U.S. Supreme Court denies stay in defamation case

Ruling permits case to move forward in Jefferson Circuit Court

by Kathy Francis | Presbyterian News Service

Last week the U.S. Supreme Court denied an application for a stay of proceedings in a defamation case filed by a former PC(USA) A Corporation employee. (Photo by Jessica Palatucci)

LOUISVILLE — The U.S. Supreme Court has denied an application for a stay of proceedings in a defamation case filed by a former Presbyterian Church (U.S.A.) A Corporation employee. The May 30 ruling allows the case to proceed in Jefferson Circuit Court in Louisville.

Two weeks ago, Louisville attorney John O. Sheller, the PC(USA) A Corporation’s outside counsel, asked the U.S. Supreme Court for a stay of proceedings in the trial court in Louisville. The PC(USA) A Corporation was appealing a Kentucky Supreme Court ruling in the defamation case brought by the Rev. Eric Hoey, a former Presbyterian Mission Agency employee. In September, Kentucky’s highest court ordered the case returned to Jefferson Circuit Court.

Sheller also filed a petition for a writ of certiorari with the U.S. Supreme Court. That’s a request for a judicial review of the case by the nation’s highest court. Granting a writ of certiorari by the U.S. Supreme Court requires approval by four of the nine justices for the case to be heard. The court denies the vast majority of petitions, leaving the decision of the lower court to stand without review. A decision on the writ of certiorari request is expected in fall 2019.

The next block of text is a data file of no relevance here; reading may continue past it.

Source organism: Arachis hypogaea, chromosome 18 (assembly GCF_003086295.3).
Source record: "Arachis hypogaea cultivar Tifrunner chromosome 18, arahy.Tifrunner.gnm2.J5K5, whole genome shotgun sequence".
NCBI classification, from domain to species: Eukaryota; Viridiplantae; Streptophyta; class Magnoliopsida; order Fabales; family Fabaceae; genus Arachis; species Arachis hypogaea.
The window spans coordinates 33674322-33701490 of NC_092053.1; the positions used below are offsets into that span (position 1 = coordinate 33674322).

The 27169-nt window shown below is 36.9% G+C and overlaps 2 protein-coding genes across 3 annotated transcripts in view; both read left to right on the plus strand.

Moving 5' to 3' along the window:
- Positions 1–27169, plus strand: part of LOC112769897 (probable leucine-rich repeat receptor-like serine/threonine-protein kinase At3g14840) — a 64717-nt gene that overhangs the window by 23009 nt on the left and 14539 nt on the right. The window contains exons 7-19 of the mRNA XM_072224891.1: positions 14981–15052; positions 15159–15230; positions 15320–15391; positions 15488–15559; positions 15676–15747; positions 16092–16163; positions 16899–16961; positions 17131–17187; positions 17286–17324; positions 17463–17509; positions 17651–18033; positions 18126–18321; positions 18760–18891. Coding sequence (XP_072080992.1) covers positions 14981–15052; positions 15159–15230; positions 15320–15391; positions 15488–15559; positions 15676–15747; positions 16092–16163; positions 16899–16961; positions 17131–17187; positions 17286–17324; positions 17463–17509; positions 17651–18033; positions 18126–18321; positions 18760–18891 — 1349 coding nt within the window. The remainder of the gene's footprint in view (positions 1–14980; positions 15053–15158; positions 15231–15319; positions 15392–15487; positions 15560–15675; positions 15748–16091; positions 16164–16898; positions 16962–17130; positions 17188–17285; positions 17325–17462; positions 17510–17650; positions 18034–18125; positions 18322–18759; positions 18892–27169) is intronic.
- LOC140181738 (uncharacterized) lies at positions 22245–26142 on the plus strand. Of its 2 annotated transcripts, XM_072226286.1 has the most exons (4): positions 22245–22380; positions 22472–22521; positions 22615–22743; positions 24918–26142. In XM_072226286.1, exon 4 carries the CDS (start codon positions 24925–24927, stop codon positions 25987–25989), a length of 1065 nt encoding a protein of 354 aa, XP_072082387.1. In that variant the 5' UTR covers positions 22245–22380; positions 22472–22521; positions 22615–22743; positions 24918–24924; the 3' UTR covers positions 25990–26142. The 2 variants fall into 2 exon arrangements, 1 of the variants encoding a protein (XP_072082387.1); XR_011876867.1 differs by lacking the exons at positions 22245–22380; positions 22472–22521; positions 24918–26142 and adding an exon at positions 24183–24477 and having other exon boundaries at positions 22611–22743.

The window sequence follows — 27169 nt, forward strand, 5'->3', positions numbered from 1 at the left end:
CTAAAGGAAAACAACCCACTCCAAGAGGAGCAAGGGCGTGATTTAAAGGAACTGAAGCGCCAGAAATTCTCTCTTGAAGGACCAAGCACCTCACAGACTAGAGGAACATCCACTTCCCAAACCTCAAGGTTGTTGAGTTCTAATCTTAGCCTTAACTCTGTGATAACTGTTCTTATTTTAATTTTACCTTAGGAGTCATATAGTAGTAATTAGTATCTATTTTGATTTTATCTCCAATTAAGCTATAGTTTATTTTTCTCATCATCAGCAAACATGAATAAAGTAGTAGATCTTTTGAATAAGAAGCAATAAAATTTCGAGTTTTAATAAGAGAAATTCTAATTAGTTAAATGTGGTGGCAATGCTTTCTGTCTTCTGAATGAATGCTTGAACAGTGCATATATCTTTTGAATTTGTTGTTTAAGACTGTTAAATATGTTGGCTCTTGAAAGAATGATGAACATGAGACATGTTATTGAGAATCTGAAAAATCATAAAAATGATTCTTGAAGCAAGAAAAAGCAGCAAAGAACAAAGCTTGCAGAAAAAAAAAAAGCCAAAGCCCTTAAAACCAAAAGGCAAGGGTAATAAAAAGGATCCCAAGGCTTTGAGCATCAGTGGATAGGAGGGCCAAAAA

At issue is whether a civil court should preside over a defamation case in which the court will be asked to review and interpret internal church doctrine. Sheller based the argument for a stay on the ecclesiastical abstention doctrine. Under that doctrine, courts abstain from hearing claims in which they are required to adjudicate controversies over religious doctrine.

Hoey alleges that the Church defamed him by publishing that he had engaged in “unethical” conduct as a minister. Hoey is one of four employees placed on paid administrative leave in 2014 during an independent investigation into the establishment of an unauthorized nonprofit corporation, the Presbyterian Centers for New Church Innovation Inc. As of June 1, 2015, the four were no longer employed by the Presbyterian Mission Agency.

In a similar defamation case brought by Hoey’s colleague, the Rev. Roger Dermody, the Kentucky Court of Appeals last year unanimously affirmed a Jefferson Circuit Court ruling that said that Dermody’s dismissal was a matter of “internal doctrinal affairs” and not subject to state interference.

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